Tuesday 22 October 2019

Tributes paid to well-known writer and barrister Noel Whelan (50)

Barrister and author, Noel Whelan. Photo: Dave Conachy.
Barrister and author, Noel Whelan. Photo: Dave Conachy.

Gabija Gataveckaite

Tributes are being paid following the death of writer and barrister Noel Whelan (50) who died yesterday evening.

Mr Whelan was a well-known political writer, barrister and a former political advisor to Fianna Fáil.

It is understood that he died yesterday evening after a short illness.

This morning, social media is awash with tributes for the Irish Times columnist.

"So sad to hear that Noel Whelan has passed away," Taoiseach Leo Varadkar wrote on Twitter.

"We come from different party backgrounds but I feel this morning like Ireland has lost a friend. Such a sharp intellect. So articulate and effective on marriage equality."

Minister for Employment Affairs and Social Protection Regina Doherty wrote; "Aside from his obvious talents, Noel was a thorough Gent - such sad sad news."

"Terribly sad news," Green Party Councillor Una Power wrote on Twitter this morning.

"Noel was a huge supporter of Women for Elections and gave us tremendous support when I was working there during the general election in 2016. Thoughts with his family today."

"What an immensely decent man that we have lost much too soon," Social Democrat Councillor Gary Gannon wrote.

"A giant of political discourse who was always available to offer advice and direction."

In a statement, the Council of the Bar of Ireland extended its deepest sympathies to Mr Whelan’s family and friends.

Bar Council chairman Michéal P O’Higgins SC said: "Noel was a highly respected and popular member of The Bar of Ireland, and was widely known for his generosity with his legal colleagues, his clients and his many friends.

"As well as playing a leading role in public and political life, Noel commanded an impressive legal practice in Dublin and Waterford for a number of decades.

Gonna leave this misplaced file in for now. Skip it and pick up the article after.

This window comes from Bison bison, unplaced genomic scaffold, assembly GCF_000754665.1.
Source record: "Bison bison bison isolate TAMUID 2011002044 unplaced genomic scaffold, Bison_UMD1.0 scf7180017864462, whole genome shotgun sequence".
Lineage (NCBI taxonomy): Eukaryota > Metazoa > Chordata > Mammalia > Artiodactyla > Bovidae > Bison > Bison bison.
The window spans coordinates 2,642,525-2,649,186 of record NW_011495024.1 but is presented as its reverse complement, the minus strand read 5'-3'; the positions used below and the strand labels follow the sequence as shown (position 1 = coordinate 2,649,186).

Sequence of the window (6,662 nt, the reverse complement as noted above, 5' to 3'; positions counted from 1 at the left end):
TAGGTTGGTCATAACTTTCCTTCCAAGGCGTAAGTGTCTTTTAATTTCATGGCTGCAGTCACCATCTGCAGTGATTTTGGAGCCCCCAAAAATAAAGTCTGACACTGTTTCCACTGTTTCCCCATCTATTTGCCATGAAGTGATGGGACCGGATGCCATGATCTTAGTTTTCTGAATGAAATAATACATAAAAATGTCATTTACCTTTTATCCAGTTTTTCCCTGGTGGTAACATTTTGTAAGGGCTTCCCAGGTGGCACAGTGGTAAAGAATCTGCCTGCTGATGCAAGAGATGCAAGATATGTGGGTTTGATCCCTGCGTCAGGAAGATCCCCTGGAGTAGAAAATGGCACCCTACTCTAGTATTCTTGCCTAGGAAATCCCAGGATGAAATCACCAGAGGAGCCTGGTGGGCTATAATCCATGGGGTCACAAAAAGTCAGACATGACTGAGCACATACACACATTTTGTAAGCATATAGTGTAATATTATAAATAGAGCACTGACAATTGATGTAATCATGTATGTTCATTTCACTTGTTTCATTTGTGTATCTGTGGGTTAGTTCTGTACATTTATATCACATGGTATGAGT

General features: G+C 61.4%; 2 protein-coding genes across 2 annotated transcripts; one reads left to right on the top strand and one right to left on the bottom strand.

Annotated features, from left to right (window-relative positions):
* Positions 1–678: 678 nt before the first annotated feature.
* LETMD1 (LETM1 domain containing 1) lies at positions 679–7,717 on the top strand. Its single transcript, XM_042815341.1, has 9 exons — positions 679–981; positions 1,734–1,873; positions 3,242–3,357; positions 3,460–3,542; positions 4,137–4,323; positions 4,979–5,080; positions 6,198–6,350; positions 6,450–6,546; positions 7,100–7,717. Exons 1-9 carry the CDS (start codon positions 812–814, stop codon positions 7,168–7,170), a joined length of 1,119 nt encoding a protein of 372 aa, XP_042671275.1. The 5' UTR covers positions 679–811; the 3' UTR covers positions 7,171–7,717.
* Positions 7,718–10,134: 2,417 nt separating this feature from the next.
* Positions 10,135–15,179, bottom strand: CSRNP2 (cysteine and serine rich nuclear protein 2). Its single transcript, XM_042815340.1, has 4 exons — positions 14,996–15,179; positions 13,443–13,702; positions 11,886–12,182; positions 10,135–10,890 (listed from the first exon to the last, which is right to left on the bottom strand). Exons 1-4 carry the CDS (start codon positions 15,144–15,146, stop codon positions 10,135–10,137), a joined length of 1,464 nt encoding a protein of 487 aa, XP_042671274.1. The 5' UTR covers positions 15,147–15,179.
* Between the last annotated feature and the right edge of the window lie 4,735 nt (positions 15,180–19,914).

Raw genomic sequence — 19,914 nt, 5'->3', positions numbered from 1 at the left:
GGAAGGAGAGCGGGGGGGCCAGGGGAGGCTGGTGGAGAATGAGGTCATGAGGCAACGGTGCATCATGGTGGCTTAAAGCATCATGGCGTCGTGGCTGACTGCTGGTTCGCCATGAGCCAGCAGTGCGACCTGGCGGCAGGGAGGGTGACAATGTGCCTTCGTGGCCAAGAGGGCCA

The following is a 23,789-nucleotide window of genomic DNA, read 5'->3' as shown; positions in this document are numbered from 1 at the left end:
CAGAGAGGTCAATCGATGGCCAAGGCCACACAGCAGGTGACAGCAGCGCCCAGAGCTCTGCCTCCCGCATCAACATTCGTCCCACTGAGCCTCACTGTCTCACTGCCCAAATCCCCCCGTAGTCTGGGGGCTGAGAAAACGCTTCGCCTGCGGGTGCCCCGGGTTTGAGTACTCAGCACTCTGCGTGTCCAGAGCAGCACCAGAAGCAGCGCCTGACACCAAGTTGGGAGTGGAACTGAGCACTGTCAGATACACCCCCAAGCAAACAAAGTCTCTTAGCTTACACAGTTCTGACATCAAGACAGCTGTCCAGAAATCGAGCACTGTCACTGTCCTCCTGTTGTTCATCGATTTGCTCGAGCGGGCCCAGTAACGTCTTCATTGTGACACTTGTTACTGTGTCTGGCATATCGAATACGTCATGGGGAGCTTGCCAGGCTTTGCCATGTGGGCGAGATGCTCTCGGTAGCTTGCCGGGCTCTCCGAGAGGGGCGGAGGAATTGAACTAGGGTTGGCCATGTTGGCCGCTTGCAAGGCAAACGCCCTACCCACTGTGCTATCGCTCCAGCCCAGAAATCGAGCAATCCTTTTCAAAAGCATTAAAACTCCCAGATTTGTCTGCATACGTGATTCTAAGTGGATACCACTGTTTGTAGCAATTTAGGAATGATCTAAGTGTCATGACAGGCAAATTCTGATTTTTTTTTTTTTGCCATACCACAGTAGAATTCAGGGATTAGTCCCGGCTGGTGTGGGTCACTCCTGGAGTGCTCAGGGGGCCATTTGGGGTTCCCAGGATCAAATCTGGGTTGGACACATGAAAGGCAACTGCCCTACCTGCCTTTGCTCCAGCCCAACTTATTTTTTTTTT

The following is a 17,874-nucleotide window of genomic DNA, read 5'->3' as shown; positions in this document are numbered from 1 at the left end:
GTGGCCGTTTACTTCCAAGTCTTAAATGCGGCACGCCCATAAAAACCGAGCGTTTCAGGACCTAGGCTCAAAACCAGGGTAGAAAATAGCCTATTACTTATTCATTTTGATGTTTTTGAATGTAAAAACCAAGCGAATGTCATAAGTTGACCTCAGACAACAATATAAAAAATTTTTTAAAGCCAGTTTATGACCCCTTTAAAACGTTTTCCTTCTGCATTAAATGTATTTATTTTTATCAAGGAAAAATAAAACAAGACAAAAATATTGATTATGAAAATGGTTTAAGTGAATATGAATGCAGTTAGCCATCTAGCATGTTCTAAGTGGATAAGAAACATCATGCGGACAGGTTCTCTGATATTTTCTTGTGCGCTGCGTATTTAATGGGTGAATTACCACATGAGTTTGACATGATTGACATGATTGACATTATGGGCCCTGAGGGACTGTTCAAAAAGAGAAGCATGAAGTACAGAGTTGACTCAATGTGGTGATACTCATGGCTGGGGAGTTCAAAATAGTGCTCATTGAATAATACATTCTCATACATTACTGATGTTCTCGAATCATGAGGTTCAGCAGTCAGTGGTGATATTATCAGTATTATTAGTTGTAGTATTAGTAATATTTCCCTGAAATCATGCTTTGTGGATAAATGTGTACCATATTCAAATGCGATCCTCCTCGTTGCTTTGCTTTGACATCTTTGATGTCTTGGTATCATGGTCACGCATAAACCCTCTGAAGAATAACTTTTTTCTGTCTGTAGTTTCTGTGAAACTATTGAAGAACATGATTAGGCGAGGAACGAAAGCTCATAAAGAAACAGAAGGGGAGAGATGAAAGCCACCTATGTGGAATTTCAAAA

"He was an all rounder with a particular expertise in criminal law, electoral law and constitutional law, in which fields he excelled. He took silk last year but sadly his illness has cut short his stellar career."

Mr O’Higgins said he was privileged to get to know Mr Whelan in his college days.

"From early on everyone knew he had star quality and was a gifted communicator. His ability to explain complex issues concisely, and break legal issues down to their essentials, made him a skilled and persuasive advocate, both in court and in the media," said Mr O’Higgins.

"Noel’s point was always reasonable and measured and invariably interesting and persuasive."

He said Mr Whelan sometimes came across as a shy person, but in conversation his warmth and humour, and sense of mischief, would shine through.

"Noel’s contribution to national and political affairs was immense. A regular columnist for the Irish Times he was a frequent contributor on radio shows, television, speaking engagements and conferences. His breadth of knowledge and books, on all topics, was inspiring and came across in conversation, and also in his insightful contributions on air," said Mr O’Higgins.

"Never one to hurl from the ditch, Noel never shied away from standing up for what he thought was right in the courtroom, in the political trenches or when campaigning for social change. Ireland is the better for that today, in so many ways."

Mr Whelan was married to Sinead McSweeney and the couple have a son, Séamus.

Originally from County Wexford, his father Seamus was a Fianna Fáil councillor. His brother Michael followed in his father’s footsteps of becoming a councillor and Michael still serves in Wexford.

Mr Whelan was a former advisor for the party. He practised as a barrister for 19 years and became senior counsel just last year.

He was a well-known commentator and took part in the campaign to introduce same sex marriage and the referendum on repealing the Eighth Amendment last year.

He considered running in the presidential race last year, but decided against it after Michael D Higgins announced he would be re-entering the race. 

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